Note: this list doesn’t even pretend to be comprehensive, and not every show is technically from 2006. These are just shows I saw in 2006. I obviously haven’t watched a great deal, and I’m pretty picky in what I choose to sample. Any complaints/suggestions about what I missed are welcome as it gives me a whole list of more things I can watch. :)

With that–here we go!
Continue reading Michael Huang’s Year-End Roundup

The Disturbingness of Haruhi Suzumiya…English Auditions

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On the official American Haruhi Suzumiya website, there is a hidden link where you can actually vote on four different English renditions of Mikuru. (The original Japanese audio is included for comparison.) The scene being played, of course, is one of the many “costume assault/rape” scenes where Haruhi forces Mikuru into various otaku fetish getups. The scenes, of course, are played for laughs in the show, and this is clear in the original Japanese audio through the music more than anything else.

It apparently hid it well enough that it only hit me now, as I listened to these musicless auditions in a language I understand, just how…actually disturbing the words and the scene actually can be. It’s not called “costume rape” for nothing, it seems. Take away the music and the comedic patina and that’s what the audition sounds like, the prelude to an assault, as filtered through porn. It was actually painful to listen to, which is both a compliment to the voice actresses and a question to raise at the writers of the show and what kind of subtext was going through their heads. (And it’s not just because I have a dirty mind! :) I really do think, stripped of its comedy context, a lot of people would hear the same thing.)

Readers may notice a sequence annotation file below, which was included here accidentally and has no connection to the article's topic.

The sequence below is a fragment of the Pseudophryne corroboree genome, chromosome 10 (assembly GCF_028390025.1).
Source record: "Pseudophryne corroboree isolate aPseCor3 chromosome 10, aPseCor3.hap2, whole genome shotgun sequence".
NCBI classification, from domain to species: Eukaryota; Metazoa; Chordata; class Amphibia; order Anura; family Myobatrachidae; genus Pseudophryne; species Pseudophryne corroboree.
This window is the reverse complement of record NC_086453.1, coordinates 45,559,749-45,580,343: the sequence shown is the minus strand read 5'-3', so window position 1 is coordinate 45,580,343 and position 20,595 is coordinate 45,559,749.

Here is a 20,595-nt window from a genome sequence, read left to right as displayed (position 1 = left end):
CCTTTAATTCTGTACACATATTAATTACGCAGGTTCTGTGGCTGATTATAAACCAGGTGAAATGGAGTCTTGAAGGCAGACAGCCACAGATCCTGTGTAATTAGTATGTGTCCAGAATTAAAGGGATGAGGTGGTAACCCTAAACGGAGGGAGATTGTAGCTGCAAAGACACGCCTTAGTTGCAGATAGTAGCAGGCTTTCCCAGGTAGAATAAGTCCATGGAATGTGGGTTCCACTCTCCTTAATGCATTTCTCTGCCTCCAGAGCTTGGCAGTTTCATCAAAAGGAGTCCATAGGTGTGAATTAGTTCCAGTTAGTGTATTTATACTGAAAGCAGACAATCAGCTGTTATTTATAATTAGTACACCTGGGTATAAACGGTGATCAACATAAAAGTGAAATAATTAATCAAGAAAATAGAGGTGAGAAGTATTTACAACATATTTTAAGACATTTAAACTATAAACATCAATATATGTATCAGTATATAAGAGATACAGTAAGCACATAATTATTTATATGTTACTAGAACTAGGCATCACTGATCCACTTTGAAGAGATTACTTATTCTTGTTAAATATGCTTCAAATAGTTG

Come to think of it, Kyon in one particularly nasty harassment, wonders out loud “this is supposed to be a comedy?” while acknowledging how turned on he is at the same time. I suppose this is their way of tipping their hat at this dilemma, though without really resolving it (or perhaps coming down on the comedy side, what with lines like “If I become ruined for marriage, will you still take me?”, which is simultaneously appalling and hilarious.) Yet more evidence that however charming a character in an anime, Haruhi may not be the greatest person to have around in real life–she behaves, for one thing, an awful lot like real cult leaders do, dragging poor hapless saps into her schemes for causes only understood to her. :)

Scattered Cels Podcast #2

This week, Ray and I tackle the Haruhi licensing and the depredations of viral marketing, Japanese Academy Award nominations, and review School Rumble!

Notes/Errata

  • Kadokawa Pictures USA, has actually also actually licensed Full Metal Panic: The Second Raid, another Kyoto Animation property. My guess is that they might become KyoAni’s house licensor in the US? (Source: AnimeonDVD.com)
  • The original Transformers toys and TV show came out in 1984–after Macross. (Source: Wikipedia.)
  • Brave Story is not based on an h-game, but on an award winning novel. The film screened at Cannes. I have yet to find out exactly what game Ray is referring to; it’s likely that a lesser-known game has the same title, given how generic it is. (Source: Anime News Network)